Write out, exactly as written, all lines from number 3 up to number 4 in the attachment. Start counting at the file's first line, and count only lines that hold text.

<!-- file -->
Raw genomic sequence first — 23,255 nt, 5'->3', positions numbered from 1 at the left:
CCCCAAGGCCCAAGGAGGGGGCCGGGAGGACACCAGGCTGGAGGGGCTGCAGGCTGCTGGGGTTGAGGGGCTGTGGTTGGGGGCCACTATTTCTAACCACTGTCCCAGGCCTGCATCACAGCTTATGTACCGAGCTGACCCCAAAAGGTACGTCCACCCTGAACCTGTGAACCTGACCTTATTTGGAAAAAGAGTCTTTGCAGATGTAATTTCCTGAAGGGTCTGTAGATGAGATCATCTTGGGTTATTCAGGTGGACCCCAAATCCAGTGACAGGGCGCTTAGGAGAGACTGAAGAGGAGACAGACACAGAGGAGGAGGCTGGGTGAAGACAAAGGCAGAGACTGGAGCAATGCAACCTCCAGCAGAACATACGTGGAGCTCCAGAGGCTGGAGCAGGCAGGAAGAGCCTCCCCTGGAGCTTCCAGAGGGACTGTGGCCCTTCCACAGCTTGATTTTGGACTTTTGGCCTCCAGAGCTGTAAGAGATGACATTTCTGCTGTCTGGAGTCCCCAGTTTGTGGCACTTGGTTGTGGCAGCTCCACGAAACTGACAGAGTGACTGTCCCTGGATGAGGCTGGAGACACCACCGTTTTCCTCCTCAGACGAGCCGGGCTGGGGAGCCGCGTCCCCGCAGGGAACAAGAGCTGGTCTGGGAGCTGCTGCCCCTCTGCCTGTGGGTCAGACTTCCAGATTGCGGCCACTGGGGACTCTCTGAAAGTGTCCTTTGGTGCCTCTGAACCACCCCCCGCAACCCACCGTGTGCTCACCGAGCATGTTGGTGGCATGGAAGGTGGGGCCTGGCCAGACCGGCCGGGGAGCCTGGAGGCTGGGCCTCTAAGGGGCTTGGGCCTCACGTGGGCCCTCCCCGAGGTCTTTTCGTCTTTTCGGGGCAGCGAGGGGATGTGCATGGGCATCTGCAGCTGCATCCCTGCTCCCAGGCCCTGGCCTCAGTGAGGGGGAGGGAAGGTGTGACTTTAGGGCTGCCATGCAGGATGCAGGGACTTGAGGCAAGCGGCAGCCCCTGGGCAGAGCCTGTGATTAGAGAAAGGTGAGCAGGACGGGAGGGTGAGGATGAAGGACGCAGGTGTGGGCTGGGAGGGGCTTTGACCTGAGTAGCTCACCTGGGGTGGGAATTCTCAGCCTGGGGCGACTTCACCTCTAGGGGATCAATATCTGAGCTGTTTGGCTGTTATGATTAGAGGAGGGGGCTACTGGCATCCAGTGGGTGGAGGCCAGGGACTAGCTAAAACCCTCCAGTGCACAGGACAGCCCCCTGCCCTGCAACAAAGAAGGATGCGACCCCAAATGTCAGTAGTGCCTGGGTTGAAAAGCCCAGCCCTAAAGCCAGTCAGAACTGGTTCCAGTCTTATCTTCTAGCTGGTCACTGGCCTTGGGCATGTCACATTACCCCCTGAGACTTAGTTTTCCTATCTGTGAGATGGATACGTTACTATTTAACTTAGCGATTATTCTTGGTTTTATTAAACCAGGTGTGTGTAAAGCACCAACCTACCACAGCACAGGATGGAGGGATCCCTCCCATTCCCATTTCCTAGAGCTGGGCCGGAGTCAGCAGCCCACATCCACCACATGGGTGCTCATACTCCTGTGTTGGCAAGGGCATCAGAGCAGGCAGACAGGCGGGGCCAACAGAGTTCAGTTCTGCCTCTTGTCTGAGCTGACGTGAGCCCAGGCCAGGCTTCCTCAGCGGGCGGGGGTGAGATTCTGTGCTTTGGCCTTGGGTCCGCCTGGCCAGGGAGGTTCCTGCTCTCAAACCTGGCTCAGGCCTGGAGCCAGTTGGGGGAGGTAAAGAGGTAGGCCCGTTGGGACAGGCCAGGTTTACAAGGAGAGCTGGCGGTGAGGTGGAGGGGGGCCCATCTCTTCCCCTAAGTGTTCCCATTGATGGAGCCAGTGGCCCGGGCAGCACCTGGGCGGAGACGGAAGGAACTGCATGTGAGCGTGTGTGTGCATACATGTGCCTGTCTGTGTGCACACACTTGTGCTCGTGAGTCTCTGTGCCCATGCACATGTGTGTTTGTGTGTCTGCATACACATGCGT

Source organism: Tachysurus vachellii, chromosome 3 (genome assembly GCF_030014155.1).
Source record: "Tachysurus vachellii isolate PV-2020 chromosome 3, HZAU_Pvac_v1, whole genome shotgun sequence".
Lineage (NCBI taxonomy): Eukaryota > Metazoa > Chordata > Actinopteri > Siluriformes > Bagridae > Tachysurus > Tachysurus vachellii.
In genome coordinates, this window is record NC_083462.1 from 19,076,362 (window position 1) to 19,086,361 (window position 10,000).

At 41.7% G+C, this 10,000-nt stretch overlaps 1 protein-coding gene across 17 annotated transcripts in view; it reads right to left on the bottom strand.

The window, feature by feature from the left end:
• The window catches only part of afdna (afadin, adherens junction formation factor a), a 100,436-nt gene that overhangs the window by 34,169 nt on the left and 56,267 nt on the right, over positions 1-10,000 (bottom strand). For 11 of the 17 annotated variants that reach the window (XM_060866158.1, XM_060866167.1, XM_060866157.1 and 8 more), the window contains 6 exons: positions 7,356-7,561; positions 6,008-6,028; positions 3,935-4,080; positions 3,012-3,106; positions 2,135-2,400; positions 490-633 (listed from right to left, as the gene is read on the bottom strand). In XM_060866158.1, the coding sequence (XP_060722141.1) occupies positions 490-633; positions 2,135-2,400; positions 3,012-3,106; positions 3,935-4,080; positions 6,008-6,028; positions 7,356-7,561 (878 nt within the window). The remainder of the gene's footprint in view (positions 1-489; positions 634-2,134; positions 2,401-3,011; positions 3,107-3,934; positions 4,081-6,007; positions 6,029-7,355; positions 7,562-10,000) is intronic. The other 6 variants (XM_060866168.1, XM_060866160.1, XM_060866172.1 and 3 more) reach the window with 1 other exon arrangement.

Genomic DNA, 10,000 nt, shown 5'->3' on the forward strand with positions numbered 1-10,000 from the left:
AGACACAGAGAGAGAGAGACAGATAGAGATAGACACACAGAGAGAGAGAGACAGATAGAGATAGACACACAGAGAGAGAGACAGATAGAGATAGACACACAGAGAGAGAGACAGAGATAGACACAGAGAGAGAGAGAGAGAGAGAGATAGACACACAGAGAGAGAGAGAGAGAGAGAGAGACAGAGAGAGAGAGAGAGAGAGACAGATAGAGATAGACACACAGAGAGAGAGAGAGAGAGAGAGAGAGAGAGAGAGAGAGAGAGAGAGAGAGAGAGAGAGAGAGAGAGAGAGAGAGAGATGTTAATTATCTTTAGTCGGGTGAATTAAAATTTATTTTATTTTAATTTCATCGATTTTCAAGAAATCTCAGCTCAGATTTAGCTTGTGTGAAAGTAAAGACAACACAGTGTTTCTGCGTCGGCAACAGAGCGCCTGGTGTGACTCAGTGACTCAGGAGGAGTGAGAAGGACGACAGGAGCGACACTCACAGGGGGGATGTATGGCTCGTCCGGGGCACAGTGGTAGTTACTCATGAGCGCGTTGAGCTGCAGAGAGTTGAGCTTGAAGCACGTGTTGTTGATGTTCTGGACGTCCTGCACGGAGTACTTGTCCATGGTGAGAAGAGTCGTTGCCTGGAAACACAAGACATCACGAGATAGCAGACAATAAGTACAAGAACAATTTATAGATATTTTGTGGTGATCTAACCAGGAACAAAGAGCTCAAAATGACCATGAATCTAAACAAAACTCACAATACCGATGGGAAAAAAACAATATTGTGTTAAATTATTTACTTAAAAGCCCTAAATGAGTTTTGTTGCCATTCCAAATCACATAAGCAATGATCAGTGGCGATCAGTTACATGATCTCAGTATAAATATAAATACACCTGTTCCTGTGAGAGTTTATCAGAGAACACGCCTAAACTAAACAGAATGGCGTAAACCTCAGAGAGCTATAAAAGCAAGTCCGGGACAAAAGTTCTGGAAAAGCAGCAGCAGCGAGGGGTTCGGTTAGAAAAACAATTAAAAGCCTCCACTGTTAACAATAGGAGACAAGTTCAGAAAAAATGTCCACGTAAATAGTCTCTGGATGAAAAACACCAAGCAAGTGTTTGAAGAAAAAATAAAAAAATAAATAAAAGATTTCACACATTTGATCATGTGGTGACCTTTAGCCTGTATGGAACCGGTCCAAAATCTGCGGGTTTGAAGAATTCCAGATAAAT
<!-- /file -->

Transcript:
Source organism: Tachysurus vachellii, chromosome 3 (genome assembly GCF_030014155.1).
Source record: "Tachysurus vachellii isolate PV-2020 chromosome 3, HZAU_Pvac_v1, whole genome shotgun sequence".